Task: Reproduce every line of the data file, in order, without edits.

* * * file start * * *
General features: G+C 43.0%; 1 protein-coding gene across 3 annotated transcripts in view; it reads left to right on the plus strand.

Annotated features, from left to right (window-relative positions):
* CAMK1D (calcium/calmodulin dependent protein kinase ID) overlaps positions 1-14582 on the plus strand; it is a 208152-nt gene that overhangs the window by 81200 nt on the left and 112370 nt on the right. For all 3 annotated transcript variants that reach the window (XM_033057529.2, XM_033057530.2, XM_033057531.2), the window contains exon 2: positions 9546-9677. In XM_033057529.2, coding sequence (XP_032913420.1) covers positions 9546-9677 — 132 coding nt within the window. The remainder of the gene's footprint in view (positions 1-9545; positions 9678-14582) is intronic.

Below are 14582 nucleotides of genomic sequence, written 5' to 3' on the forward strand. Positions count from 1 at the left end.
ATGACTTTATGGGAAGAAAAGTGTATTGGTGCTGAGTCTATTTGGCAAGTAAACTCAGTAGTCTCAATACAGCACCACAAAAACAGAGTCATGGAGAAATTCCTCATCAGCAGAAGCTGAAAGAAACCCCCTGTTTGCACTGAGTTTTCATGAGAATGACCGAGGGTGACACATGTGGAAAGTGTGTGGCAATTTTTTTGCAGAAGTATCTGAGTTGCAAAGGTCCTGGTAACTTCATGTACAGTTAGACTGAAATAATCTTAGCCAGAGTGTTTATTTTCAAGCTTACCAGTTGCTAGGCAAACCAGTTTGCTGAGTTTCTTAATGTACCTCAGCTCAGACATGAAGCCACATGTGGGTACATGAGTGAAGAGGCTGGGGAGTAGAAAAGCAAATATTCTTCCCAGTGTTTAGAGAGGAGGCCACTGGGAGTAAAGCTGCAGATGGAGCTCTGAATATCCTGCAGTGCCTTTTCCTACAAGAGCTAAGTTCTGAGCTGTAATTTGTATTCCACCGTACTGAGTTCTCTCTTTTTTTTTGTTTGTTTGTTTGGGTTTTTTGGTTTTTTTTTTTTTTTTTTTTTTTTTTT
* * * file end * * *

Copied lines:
General features: G+C 43.0%; 1 protein-coding gene across 3 annotated transcripts in view; it reads left to right on the plus strand.

Annotated features, from left to right (window-relative positions):
* CAMK1D (calcium/calmodulin dependent protein kinase ID) overlaps positions 1-14582 on the plus strand; it is a 208152-nt gene that overhangs the window by 81200 nt on the left and 112370 nt on the right. For all 3 annotated transcript variants that reach the window (XM_033057529.2, XM_033057530.2, XM_033057531.2), the window contains exon 2: positions 9546-9677. In XM_033057529.2, coding sequence (XP_032913420.1) covers positions 9546-9677 — 132 coding nt within the window. The remainder of the gene's footprint in view (positions 1-9545; positions 9678-14582) is intronic.

Below are 14582 nucleotides of genomic sequence, written 5' to 3' on the forward strand. Positions count from 1 at the left end.
ATGACTTTATGGGAAGAAAAGTGTATTGGTGCTGAGTCTATTTGGCAAGTAAACTCAGTAGTCTCAATACAGCACCACAAAAACAGAGTCATGGAGAAATTCCTCATCAGCAGAAGCTGAAAGAAACCCCCTGTTTGCACTGAGTTTTCATGAGAATGACCGAGGGTGACACATGTGGAAAGTGTGTGGCAATTTTTTTGCAGAAGTATCTGAGTTGCAAAGGTCCTGGTAACTTCATGTACAGTTAGACTGAAATAATCTTAGCCAGAGTGTTTATTTTCAAGCTTACCAGTTGCTAGGCAAACCAGTTTGCTGAGTTTCTTAATGTACCTCAGCTCAGACATGAAGCCACATGTGGGTACATGAGTGAAGAGGCTGGGGAGTAGAAAAGCAAATATTCTTCCCAGTGTTTAGAGAGGAGGCCACTGGGAGTAAAGCTGCAGATGGAGCTCTGAATATCCTGCAGTGCCTTTTCCTACAAGAGCTAAGTTCTGAGCTGTAATTTGTATTCCACCGTACTGAGTTCTCTCTTTTTTTTTGTTTGTTTGTTTGGGTTTTTTGGTTTTTTTTTTTTTTTTTTTTTTTTTTT